Payment tokens

Use payment tokens to reduce the scope of PCI DSS compliance.

A payment token can be made using a different authentication scheme (public key authentication), which enables you to create a payment token directly from the browser. This bypasses the need to send sensitive cardholder info to your servers. We recommend using this with the FramePay library, which helps you integrate a form into this API resource and create payment tokens.



Use these operations to:

  • set up payment instruments for payments
  • authorize and hold funds
  • capture funds
  • make payments
  • make payouts
  • refund transactions.


Use these operations to manage disputes. A dispute occurs when a customer contests a charge to their account. The dispute and related information is made available to the merchant by the bank or credit card company. The merchant then has the option to represent the charge and win the case. This process is called dispute resolution. If the merchant is unable to represent the charge, the card issuer typically reverses the sale and adds fees on top of the charge. This process is called a chargeback.



Use fees to reconcile transactions with applicable fees and discount rates. Fees are not applied directly to transaction amounts, they do not modify the transaction amount. Fees help to describe each part of the transaction amount.

Important: These operations are experimental and may change.


Transactions timeline

Use transaction timelines to maintain an audit trail of changes and activity for each transaction.



Use these operations to manage customer orders. An order is a customer's request to purchase items. It can contain subscription and one-time sale items. When an order contains one or more subscription items, it is a subscription order.

An order generates an invoice. A subscription order generates an invoice for each service period. For more information, see Orders.



Use invoices to bill for the goods or services that you provide. If your invoice includes subscription items, it also includes the corresponding service periods and prices.



Use these operations to manage the product usage of a subscription item for metered billing purposes.

Use metered billing when product quantity is unknown to the customer at the moment of creating a subscription. Metered billing is based on reported usage records. Every reported usage updates the quantity of an upcoming invoice item for a specified subscription and a plan. To create a metered billing plan, see Plans.


Credit memos

Use credit memos to provide a customer with store credit. A common use case for using a credit memo is to provide a customer with store credit, rather than a refund, if the customer pays more than they owe or returns a product. For information on the credit memo resource, see Resources.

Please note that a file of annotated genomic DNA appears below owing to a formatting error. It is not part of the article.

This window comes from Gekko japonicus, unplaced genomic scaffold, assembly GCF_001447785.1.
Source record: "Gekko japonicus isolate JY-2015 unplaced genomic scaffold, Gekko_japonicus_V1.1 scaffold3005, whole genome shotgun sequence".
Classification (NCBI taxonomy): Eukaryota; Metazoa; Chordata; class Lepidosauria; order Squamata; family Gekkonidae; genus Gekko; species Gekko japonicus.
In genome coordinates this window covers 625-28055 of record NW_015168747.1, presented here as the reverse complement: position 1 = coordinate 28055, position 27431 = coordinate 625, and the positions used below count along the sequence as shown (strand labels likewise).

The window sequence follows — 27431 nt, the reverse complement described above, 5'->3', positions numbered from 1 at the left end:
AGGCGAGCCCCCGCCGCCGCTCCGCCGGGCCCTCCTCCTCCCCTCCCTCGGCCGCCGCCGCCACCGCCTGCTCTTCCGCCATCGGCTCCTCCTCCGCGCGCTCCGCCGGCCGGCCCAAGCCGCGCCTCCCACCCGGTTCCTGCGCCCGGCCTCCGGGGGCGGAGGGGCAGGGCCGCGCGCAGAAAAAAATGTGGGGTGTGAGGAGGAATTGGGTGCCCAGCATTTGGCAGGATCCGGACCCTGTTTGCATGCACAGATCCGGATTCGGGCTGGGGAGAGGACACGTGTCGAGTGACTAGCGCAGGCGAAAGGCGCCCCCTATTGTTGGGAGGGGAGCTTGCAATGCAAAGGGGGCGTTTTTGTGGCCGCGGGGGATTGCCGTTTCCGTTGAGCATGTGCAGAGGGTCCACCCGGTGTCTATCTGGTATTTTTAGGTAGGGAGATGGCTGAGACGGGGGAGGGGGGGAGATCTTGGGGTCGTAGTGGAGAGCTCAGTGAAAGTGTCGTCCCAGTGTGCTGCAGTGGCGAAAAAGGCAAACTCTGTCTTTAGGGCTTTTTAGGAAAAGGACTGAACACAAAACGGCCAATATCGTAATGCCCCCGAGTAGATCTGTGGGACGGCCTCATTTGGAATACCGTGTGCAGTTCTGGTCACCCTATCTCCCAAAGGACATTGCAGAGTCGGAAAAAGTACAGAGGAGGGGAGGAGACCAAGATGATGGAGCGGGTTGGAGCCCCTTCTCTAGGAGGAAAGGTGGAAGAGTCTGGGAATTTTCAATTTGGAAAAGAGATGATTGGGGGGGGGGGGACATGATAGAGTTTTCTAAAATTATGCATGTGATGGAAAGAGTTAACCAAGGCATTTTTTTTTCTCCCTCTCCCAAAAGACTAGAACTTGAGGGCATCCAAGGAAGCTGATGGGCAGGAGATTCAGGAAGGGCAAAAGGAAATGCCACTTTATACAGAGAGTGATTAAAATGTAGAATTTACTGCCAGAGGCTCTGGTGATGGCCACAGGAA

Use pricing plans to describe how the customer must pay for products.

Rebilly provides the following plan types:

  • Trial only: Use this plan to create and offer a free or discounted trial period for your product. For example, a free 2 week trial of an internet service. After the trial, the customer can choose to sign up for a paid subscription, or stop using the service.
  • Recurring: Use this plan to create and offer a subscription for your product. For example, a monthly subscription to an internet service that is charged at 20 USD per month.
  • One time sale: Use this plan to create and offer a one-off sale for your products. For example, a one time purchase of two bags of coffee.

For information on the plans resource, see Plans.

For information on plan pricing, see Pricing formulas.



Use products to describe the goods and services that your business sells. A product also describes sales items on invoices and receipts. Product pricing is defined in plans. A product may have one or many plans.

For information on the product resource, see Product.



Use coupons to reward customers, generate sales, or to test new pricing strategies. Coupons enable you to apply different types of discounts to invoices, subscriptions, and pricing plans.

Redeemed coupons are attached to a customer's account. Depending on the coupon restrictions, the redeemed coupons are then applied from the customer's account to subsequent invoices or subscriptions. Redeemed coupons can only be applied to invoices of the same currency.

Once a coupon is redeemed it cannot be modified. You may deactivate a coupon or create a new coupon, but you cannot reuse the same coupon code. If you have a use case where you must reuse the same code, contact Rebilly.